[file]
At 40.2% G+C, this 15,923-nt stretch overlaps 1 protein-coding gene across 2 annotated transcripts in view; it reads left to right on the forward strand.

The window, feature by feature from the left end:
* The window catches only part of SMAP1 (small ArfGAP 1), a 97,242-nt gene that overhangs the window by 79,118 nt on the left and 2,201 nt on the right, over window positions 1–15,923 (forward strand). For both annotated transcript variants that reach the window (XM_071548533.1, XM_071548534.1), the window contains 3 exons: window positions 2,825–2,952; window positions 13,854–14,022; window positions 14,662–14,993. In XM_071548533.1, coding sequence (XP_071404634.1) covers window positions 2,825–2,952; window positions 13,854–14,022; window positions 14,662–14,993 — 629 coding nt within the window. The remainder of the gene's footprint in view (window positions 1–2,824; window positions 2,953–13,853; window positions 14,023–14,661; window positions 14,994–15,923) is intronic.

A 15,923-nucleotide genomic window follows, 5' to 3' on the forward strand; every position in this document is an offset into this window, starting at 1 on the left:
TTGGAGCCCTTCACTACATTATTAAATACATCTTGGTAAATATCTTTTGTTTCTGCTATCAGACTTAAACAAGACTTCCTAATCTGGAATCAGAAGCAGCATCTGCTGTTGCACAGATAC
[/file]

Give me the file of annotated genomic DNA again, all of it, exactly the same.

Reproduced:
At 40.2% G+C, this 15,923-nt stretch overlaps 1 protein-coding gene across 2 annotated transcripts in view; it reads left to right on the forward strand.

The window, feature by feature from the left end:
* The window catches only part of SMAP1 (small ArfGAP 1), a 97,242-nt gene that overhangs the window by 79,118 nt on the left and 2,201 nt on the right, over window positions 1–15,923 (forward strand). For both annotated transcript variants that reach the window (XM_071548533.1, XM_071548534.1), the window contains 3 exons: window positions 2,825–2,952; window positions 13,854–14,022; window positions 14,662–14,993. In XM_071548533.1, coding sequence (XP_071404634.1) covers window positions 2,825–2,952; window positions 13,854–14,022; window positions 14,662–14,993 — 629 coding nt within the window. The remainder of the gene's footprint in view (window positions 1–2,824; window positions 2,953–13,853; window positions 14,023–14,661; window positions 14,994–15,923) is intronic.

A 15,923-nucleotide genomic window follows, 5' to 3' on the forward strand; every position in this document is an offset into this window, starting at 1 on the left:
TTGGAGCCCTTCACTACATTATTAAATACATCTTGGTAAATATCTTTTGTTTCTGCTATCAGACTTAAACAAGACTTCCTAATCTGGAATCAGAAGCAGCATCTGCTGTTGCACAGATAC